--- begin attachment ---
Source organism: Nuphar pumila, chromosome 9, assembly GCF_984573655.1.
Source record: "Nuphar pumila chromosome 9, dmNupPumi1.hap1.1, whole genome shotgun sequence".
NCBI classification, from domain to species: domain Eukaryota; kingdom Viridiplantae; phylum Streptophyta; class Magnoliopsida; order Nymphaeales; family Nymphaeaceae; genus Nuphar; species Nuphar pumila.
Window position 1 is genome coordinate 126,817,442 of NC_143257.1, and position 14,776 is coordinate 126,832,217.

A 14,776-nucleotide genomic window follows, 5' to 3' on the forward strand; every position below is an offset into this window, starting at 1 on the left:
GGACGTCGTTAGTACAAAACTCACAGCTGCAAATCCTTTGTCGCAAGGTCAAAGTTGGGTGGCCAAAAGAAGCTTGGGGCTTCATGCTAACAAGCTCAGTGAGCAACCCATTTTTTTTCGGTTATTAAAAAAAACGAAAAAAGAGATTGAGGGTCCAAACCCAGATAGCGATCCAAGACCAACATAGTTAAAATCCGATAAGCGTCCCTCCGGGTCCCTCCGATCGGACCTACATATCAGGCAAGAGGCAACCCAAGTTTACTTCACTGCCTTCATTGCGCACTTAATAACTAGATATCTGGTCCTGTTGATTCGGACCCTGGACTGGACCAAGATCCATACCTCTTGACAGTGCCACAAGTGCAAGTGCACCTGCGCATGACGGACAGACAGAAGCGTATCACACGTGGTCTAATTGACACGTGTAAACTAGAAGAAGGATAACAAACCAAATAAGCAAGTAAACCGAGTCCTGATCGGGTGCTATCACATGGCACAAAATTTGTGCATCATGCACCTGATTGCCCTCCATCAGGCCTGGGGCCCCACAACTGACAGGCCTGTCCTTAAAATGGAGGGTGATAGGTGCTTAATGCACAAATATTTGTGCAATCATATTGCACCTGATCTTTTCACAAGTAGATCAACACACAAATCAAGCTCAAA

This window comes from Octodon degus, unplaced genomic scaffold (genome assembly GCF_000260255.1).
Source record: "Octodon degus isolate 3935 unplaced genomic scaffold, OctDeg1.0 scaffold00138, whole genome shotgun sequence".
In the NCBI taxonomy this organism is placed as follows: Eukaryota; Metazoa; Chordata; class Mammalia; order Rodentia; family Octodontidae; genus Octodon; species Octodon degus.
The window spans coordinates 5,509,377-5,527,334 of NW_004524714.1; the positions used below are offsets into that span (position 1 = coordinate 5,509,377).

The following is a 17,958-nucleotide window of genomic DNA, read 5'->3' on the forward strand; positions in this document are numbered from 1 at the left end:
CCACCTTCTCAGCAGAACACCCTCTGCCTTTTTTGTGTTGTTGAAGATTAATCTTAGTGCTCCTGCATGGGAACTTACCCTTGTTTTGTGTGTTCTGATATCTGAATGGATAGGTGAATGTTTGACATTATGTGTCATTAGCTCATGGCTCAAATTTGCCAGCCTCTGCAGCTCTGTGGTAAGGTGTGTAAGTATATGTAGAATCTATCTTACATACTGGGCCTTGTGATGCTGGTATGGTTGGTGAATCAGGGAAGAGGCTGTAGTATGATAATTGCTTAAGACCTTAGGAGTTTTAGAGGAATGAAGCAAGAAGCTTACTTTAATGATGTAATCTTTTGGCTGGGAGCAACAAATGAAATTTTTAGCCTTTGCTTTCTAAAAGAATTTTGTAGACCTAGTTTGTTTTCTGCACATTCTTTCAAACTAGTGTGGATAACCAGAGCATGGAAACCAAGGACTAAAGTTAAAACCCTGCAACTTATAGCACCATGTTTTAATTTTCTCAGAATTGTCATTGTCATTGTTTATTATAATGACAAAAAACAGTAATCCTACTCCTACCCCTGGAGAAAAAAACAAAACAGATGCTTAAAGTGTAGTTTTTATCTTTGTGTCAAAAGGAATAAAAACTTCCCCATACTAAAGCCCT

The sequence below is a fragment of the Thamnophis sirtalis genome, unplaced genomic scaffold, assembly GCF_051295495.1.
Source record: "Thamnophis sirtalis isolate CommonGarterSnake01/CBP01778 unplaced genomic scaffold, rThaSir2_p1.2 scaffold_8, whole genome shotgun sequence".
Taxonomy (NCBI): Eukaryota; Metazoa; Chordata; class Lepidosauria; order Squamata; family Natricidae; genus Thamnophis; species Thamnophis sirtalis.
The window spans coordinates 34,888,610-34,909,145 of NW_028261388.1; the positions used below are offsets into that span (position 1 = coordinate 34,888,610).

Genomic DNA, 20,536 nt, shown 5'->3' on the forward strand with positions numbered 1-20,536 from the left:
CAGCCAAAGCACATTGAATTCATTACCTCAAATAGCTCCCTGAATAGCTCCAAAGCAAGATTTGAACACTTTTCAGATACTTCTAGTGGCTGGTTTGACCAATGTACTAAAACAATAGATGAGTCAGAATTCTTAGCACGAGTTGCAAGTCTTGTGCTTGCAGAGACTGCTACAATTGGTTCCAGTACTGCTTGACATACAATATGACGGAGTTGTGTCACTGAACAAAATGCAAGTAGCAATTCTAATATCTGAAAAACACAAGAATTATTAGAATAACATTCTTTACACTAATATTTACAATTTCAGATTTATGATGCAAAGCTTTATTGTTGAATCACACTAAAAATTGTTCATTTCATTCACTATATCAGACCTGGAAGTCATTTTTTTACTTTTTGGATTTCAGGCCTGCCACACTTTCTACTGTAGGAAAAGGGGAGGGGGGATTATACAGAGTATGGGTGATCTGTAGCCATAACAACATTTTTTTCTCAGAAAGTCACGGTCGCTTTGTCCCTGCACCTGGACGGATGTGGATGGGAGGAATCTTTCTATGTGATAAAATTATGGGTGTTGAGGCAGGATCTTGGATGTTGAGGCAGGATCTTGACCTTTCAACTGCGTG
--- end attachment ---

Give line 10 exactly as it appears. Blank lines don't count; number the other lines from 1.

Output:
The window spans coordinates 5,509,377-5,527,334 of NW_004524714.1; the positions used below are offsets into that span (position 1 = coordinate 5,509,377).